The biggest problem to fake was the Moon dust. Fine dust that sticks together without forming dust clouds when kicked or disturbed. It must be in a vacuum or near vacuum. The Moon buggy threw up dust from its wheels and no dusty clouds. The dust blobs flew in perfect parabolic paths, too. The technology to create studio-sized vacuum chambers on the Earth still doesn’t exist–it would be easier to just go to the Moon.


Reply to  Jim Masterson
July 13, 2019 5:28 pm

Jim Masterson
July 13, 2019 at 3:45 pm

Yes, very good point Jim.

The trajectory of the buggy’s dust is the absolute killer to all who believe in the hoax nonsense. Especially the shots of the last buggy from Apollo 17 doing high speed passes…the front wheels are off the ground with the dust pouring straight down; the rear wheels are skidding a bit and show the parabola you mention. They could not fake that particular trajectory anywhere except where you have 1/6 Earth’s gravity; not on the ISS, not in Hollywood, not on Mars. Much of the dust was the size of talcum powder or flour but just comes straight down off the wheels; no clouds of dust anywhere.

After the Fox hoax film came out on TV I wrote to Armstrong stating my thoughts on the dust. He of course agreed and added that when they walked on the Moon that the dust:

“…fanned out like petals of a flower with no residual dust.”

He added that the most offensive part of the film was “the implication that NASA had murdered the Apollo 1 crew.”

We run stargazing tours here in NZ (www.stargazersbb.com) and about 30% of our guests believe the landings were faked…even guys my age (69) who were around at the time (you can perhaps understand the youngsters being skeptical I guess). So I spend quite a bit of time with them explaining with models and photos just what happened…fortunately most leave with their opinions changed.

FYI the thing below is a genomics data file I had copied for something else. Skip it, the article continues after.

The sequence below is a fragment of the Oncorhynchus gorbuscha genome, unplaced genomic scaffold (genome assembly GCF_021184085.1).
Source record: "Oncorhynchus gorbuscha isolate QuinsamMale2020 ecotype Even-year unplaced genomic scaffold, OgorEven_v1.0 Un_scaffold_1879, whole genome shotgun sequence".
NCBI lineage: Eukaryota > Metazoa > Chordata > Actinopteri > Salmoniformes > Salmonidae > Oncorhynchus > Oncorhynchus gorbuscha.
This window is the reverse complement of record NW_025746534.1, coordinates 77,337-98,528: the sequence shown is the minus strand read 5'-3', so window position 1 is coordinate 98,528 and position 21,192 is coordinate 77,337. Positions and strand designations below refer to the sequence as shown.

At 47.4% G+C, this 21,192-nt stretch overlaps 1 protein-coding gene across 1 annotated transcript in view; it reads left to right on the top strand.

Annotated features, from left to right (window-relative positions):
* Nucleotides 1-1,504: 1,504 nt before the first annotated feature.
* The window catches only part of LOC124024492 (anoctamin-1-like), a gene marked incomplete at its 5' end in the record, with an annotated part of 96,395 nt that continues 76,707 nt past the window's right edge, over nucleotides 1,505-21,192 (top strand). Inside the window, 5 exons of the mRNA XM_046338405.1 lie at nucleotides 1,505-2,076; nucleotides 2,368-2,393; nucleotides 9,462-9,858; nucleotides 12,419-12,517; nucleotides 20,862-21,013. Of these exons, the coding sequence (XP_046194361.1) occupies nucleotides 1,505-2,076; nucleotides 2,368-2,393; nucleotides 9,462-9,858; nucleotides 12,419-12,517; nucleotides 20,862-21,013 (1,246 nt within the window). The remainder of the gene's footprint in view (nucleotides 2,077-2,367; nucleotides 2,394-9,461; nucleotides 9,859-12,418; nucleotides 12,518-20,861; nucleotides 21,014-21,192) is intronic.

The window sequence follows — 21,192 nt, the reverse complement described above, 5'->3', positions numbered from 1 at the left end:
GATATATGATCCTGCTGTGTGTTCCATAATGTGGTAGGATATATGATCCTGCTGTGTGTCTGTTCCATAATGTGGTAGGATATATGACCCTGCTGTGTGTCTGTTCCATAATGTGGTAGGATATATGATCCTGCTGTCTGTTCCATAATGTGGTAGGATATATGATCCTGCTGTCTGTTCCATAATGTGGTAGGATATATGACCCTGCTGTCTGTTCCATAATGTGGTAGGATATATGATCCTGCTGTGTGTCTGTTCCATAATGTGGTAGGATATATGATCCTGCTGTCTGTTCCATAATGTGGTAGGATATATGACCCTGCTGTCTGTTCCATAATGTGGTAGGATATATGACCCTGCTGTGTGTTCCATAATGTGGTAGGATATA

Reply to  Alastair Brickell
July 13, 2019 7:58 pm

re: “The trajectory of the buggy’s dust is the absolute killer to all who believe in the hoax nonsense. ”

I would have thought the testimony of the guys with the big university radio telescopes who monitored the comms from the moon would suffice, or, the amateur radio operator who received the back-pack radio signals (yes, in the 297 MHz range IIRC) from the astronauts during a moonwalk with an antenna and receiving equipment he put together to do just that.

But hey – I’m a RADIO guy not a ‘rock doc’ (or physicist) …

Reply to  _Jim
July 13, 2019 10:41 pm


July 13, 2019 at 7:58 pm

That’s interesting Jim, I hadn’t heard about that one…he must have had a big antenna! But what an achievement! But then, we all know that he was just paid by NASA to say that he got a signal.

Reply to  Jim Masterson
July 13, 2019 6:39 pm

That goes for all of the alleged physics based conspiracy nonsense.

joe - the juvenile deliquent
July 13, 2019 4:15 pm

Absolutely – everyone was glued to the TV that day.
The moon landing was around 11 am that day, the moon walk was approximately 2 hours later.

I was in 7th grade that year. We toilet papered the house next door between the moon landing and the moon walk. Nary a soul was outside to catch in broad daylight TP ‘ing the house next door. The parents didnt even catch us.

July 13, 2019 4:44 pm

One of the Arizona-parking-lot “evidences” I saw was a claim that there was not much lead-up to the moon landing. I was a schoolkid during the Geminis, etc, and several times, teachers brought TVs into the classroom so we could watch a launch live. “Pay attention,” we were told. “this is historic–you’re going to tell your children and grandchildren about it.” We shouted in unison: 10! 9! 8! 7! 6! 5! 4! 3! 2! 1! 0! Ignition!
I still use that when I am counting down for something.
Then they landed on the moon on my birthday, 17 years old. First thing they were supposed to do was SLEEP!! Are you kidding me? They have just landed on the MOON and they are supposed to SLEEP?!?! So they walked around on the moon on my birthday, too.

I had a boyfriend who was a geologist. He showed me his lab with pretty crystals under the same microscopes you see in biology classes. He proudly told me his lab was among those chosen to analyze the moon rocks. Yeah, right–the whole thing was a hoax and there were rocks to analyze. uh huh. /sarc.